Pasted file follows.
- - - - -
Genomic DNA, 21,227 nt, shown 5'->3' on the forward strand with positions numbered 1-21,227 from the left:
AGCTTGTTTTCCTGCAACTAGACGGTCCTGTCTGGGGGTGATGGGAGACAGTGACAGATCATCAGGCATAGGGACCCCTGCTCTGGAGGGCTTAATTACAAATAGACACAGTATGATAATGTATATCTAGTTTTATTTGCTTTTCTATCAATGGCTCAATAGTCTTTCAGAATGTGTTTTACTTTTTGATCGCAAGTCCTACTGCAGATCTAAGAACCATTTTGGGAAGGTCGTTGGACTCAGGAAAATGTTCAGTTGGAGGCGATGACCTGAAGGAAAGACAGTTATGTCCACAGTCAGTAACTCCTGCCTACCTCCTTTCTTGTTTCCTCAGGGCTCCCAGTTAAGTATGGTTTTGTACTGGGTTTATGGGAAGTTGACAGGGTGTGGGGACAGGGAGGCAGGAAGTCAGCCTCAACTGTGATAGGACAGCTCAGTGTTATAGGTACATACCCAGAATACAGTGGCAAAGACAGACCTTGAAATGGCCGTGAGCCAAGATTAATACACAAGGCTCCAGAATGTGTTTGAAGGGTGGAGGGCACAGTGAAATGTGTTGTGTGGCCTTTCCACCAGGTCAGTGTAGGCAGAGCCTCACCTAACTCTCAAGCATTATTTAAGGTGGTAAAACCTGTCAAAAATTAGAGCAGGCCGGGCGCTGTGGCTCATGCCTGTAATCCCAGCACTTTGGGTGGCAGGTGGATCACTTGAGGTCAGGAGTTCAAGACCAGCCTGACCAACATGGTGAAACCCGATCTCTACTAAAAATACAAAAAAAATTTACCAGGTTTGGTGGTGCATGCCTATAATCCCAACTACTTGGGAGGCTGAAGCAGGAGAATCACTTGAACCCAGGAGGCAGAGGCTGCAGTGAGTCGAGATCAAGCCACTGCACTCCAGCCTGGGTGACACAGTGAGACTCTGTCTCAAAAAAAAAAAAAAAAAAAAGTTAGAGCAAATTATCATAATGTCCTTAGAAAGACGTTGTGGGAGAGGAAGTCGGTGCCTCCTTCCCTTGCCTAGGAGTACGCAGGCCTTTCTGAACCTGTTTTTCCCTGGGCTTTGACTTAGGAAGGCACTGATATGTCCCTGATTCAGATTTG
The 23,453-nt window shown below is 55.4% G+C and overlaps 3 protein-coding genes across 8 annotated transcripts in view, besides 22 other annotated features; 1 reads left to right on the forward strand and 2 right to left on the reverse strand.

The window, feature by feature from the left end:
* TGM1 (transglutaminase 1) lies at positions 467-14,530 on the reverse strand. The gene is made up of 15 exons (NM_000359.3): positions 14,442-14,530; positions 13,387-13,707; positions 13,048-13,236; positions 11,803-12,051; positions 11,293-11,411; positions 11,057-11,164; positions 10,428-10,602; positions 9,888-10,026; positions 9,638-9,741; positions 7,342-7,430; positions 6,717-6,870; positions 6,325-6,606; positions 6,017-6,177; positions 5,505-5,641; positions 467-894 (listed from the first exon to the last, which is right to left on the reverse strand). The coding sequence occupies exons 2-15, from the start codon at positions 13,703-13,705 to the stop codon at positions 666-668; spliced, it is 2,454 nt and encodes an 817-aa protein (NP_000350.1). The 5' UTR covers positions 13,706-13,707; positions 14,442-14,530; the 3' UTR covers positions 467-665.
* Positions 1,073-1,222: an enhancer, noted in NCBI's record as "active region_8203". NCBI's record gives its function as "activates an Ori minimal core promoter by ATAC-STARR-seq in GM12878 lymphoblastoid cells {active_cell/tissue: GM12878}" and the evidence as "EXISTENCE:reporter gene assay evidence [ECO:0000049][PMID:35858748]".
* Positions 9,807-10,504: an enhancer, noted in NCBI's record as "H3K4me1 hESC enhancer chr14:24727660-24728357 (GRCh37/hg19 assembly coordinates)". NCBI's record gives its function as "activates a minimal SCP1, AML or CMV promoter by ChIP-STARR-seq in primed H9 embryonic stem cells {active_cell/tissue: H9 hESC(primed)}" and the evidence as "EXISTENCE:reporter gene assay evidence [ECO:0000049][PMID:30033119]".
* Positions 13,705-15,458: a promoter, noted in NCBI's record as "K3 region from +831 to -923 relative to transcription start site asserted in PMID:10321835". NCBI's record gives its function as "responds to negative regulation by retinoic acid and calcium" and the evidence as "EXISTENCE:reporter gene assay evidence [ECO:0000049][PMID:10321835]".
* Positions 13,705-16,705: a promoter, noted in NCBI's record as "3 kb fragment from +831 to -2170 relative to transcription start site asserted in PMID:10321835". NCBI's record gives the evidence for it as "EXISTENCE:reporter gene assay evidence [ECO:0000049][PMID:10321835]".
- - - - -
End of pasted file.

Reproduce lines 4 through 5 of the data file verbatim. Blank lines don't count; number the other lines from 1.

The window, feature by feature from the left end:
* TGM1 (transglutaminase 1) lies at positions 467-14,530 on the reverse strand. The gene is made up of 15 exons (NM_000359.3): positions 14,442-14,530; positions 13,387-13,707; positions 13,048-13,236; positions 11,803-12,051; positions 11,293-11,411; positions 11,057-11,164; positions 10,428-10,602; positions 9,888-10,026; positions 9,638-9,741; positions 7,342-7,430; positions 6,717-6,870; positions 6,325-6,606; positions 6,017-6,177; positions 5,505-5,641; positions 467-894 (listed from the first exon to the last, which is right to left on the reverse strand). The coding sequence occupies exons 2-15, from the start codon at positions 13,703-13,705 to the stop codon at positions 666-668; spliced, it is 2,454 nt and encodes an 817-aa protein (NP_000350.1). The 5' UTR covers positions 13,706-13,707; positions 14,442-14,530; the 3' UTR covers positions 467-665.